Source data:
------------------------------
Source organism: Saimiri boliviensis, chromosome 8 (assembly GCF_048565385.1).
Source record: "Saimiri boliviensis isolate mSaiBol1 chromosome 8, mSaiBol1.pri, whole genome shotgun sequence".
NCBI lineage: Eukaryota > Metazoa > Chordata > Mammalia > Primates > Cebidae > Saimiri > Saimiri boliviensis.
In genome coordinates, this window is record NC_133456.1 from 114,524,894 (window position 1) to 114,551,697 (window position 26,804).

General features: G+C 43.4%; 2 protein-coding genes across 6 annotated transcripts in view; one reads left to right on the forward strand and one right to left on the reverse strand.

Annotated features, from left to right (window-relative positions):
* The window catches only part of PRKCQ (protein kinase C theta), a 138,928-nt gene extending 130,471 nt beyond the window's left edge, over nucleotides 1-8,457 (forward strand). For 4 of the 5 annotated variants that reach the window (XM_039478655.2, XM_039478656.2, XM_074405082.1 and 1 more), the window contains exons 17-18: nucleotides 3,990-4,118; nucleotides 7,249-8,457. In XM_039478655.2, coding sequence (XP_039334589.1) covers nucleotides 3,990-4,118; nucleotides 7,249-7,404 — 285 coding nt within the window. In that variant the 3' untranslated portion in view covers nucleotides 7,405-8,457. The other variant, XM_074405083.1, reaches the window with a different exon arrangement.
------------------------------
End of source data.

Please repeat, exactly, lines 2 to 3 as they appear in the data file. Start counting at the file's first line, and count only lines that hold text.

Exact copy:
Source record: "Saimiri boliviensis isolate mSaiBol1 chromosome 8, mSaiBol1.pri, whole genome shotgun sequence".
NCBI lineage: Eukaryota > Metazoa > Chordata > Mammalia > Primates > Cebidae > Saimiri > Saimiri boliviensis.